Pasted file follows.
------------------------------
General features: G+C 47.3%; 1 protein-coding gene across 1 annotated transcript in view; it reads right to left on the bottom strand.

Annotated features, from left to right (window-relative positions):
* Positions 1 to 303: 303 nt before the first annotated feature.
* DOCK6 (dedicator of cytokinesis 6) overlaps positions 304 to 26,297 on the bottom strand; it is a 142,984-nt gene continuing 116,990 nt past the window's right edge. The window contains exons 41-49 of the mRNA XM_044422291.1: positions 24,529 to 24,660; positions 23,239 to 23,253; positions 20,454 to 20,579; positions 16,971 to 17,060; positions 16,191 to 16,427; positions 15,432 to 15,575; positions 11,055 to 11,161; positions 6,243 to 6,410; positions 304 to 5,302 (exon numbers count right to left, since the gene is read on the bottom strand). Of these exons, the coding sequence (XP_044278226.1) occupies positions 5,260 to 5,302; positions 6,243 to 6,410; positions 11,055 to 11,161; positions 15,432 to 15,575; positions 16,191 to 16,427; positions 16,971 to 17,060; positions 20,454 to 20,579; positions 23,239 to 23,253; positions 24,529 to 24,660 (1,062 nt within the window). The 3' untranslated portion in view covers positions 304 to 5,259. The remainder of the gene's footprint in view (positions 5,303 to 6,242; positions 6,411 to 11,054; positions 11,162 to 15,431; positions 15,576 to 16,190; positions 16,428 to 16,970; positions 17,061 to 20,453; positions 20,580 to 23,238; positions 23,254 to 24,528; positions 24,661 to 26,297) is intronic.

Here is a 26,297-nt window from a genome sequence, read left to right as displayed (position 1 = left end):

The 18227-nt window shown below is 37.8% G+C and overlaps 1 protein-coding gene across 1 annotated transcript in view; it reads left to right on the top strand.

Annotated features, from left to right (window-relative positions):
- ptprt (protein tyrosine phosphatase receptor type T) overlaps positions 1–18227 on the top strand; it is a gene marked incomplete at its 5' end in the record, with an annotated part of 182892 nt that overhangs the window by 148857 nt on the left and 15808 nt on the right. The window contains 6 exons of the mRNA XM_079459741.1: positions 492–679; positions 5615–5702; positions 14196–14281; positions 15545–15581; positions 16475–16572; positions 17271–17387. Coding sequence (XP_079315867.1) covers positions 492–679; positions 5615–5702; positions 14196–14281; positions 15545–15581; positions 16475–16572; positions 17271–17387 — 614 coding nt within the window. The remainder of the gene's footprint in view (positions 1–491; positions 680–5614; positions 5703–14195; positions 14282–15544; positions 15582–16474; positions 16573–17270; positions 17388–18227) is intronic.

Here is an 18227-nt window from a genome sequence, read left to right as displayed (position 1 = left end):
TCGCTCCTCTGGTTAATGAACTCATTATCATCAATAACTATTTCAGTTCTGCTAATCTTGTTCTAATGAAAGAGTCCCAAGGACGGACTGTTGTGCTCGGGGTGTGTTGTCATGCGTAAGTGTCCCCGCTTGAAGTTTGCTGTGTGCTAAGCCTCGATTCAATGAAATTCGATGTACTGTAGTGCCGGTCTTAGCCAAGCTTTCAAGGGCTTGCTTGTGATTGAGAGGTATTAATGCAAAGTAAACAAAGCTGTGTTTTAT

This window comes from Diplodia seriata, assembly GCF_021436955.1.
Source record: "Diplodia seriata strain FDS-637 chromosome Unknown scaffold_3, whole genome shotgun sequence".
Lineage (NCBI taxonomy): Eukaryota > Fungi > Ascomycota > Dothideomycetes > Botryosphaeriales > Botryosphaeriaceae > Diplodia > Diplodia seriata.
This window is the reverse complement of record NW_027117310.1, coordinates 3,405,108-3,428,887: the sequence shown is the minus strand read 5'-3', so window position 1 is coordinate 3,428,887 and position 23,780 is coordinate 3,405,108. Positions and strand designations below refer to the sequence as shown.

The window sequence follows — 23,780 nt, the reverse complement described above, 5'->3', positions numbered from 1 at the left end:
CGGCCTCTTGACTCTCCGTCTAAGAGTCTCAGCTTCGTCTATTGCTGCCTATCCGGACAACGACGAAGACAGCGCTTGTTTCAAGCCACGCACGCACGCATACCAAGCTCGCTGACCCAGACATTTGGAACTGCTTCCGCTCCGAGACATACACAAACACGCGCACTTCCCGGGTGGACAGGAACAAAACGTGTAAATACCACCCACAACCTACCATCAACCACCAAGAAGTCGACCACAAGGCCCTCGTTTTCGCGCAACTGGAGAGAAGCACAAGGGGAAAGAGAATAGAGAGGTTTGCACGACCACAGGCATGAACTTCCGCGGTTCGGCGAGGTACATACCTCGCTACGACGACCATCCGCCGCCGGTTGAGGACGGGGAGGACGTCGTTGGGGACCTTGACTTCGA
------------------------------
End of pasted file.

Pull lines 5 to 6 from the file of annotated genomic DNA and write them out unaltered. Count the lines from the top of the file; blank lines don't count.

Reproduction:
Here is a 26,297-nt window from a genome sequence, read left to right as displayed (position 1 = left end):

The 18227-nt window shown below is 37.8% G+C and overlaps 1 protein-coding gene across 1 annotated transcript in view; it reads left to right on the top strand.